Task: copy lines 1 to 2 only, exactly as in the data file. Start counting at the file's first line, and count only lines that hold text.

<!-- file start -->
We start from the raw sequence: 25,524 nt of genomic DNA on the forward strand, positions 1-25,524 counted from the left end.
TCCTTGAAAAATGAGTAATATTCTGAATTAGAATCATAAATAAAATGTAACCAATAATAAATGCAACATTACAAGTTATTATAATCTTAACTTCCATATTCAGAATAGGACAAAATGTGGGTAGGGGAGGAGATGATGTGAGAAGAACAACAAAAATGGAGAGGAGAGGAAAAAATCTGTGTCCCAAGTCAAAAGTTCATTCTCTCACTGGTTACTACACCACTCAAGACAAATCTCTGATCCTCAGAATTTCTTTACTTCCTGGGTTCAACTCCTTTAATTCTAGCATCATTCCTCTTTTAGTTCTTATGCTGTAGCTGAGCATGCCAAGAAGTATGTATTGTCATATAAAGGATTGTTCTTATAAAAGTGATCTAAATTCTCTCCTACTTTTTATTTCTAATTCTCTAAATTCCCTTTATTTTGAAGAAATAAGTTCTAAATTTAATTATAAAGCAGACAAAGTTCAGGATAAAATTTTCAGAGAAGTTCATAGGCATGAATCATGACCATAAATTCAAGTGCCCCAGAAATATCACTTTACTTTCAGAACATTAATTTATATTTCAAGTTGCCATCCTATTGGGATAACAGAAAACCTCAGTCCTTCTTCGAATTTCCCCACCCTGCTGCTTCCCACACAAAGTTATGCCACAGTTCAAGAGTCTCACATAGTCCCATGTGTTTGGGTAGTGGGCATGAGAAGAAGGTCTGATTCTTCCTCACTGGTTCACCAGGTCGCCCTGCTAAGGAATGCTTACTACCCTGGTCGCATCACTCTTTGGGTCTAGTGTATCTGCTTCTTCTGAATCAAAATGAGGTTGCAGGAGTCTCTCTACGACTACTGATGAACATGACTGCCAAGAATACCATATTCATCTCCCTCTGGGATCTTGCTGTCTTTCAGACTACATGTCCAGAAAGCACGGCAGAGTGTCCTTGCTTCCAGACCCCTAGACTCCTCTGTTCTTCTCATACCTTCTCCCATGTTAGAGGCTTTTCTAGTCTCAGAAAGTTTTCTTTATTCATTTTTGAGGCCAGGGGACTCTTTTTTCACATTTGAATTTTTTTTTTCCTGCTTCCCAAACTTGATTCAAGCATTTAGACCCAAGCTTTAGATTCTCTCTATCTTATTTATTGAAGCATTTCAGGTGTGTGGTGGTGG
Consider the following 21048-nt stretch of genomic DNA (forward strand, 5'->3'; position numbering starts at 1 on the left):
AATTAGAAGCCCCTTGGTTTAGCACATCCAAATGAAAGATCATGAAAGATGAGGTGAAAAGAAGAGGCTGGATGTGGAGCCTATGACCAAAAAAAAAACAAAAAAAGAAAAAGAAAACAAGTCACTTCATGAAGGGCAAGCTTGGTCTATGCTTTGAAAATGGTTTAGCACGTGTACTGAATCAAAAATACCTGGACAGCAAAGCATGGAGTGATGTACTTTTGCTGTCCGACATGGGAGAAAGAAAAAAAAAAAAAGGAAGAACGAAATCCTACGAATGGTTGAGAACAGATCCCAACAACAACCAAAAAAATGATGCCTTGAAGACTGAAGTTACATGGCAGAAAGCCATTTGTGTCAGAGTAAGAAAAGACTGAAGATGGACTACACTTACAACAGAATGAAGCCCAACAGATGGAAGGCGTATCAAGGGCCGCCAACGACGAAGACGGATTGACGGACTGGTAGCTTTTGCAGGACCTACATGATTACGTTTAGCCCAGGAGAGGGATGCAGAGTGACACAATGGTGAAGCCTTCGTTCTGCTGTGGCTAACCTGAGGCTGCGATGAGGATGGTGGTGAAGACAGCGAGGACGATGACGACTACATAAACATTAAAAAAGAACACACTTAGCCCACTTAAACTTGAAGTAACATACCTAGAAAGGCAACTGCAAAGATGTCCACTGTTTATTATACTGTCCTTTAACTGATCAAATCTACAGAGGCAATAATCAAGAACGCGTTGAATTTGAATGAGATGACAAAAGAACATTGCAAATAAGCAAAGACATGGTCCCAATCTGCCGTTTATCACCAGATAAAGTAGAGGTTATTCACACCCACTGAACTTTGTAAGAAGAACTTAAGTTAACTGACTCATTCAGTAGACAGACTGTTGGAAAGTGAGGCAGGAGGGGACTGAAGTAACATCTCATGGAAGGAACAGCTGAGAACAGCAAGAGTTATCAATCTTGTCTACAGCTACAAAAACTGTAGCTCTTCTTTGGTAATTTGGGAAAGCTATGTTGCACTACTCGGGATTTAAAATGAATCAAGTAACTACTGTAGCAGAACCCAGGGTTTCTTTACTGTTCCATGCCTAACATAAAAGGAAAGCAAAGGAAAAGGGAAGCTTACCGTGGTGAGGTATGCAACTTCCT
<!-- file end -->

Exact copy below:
We start from the raw sequence: 25,524 nt of genomic DNA on the forward strand, positions 1-25,524 counted from the left end.
TCCTTGAAAAATGAGTAATATTCTGAATTAGAATCATAAATAAAATGTAACCAATAATAAATGCAACATTACAAGTTATTATAATCTTAACTTCCATATTCAGAATAGGACAAAATGTGGGTAGGGGAGGAGATGATGTGAGAAGAACAACAAAAATGGAGAGGAGAGGAAAAAATCTGTGTCCCAAGTCAAAAGTTCATTCTCTCACTGGTTACTACACCACTCAAGACAAATCTCTGATCCTCAGAATTTCTTTACTTCCTGGGTTCAACTCCTTTAATTCTAGCATCATTCCTCTTTTAGTTCTTATGCTGTAGCTGAGCATGCCAAGAAGTATGTATTGTCATATAAAGGATTGTTCTTATAAAAGTGATCTAAATTCTCTCCTACTTTTTATTTCTAATTCTCTAAATTCCCTTTATTTTGAAGAAATAAGTTCTAAATTTAATTATAAAGCAGACAAAGTTCAGGATAAAATTTTCAGAGAAGTTCATAGGCATGAATCATGACCATAAATTCAAGTGCCCCAGAAATATCACTTTACTTTCAGAACATTAATTTATATTTCAAGTTGCCATCCTATTGGGATAACAGAAAACCTCAGTCCTTCTTCGAATTTCCCCACCCTGCTGCTTCCCACACAAAGTTATGCCACAGTTCAAGAGTCTCACATAGTCCCATGTGTTTGGGTAGTGGGCATGAGAAGAAGGTCTGATTCTTCCTCACTGGTTCACCAGGTCGCCCTGCTAAGGAATGCTTACTACCCTGGTCGCATCACTCTTTGGGTCTAGTGTATCTGCTTCTTCTGAATCAAAATGAGGTTGCAGGAGTCTCTCTACGACTACTGATGAACATGACTGCCAAGAATACCATATTCATCTCCCTCTGGGATCTTGCTGTCTTTCAGACTACATGTCCAGAAAGCACGGCAGAGTGTCCTTGCTTCCAGACCCCTAGACTCCTCTGTTCTTCTCATACCTTCTCCCATGTTAGAGGCTTTTCTAGTCTCAGAAAGTTTTCTTTATTCATTTTTGAGGCCAGGGGACTCTTTTTTCACATTTGAATTTTTTTTTTCCTGCTTCCCAAACTTGATTCAAGCATTTAGACCCAAGCTTTAGATTCTCTCTATCTTATTTATTGAAGCATTTCAGGTGTGTGGTGGTGG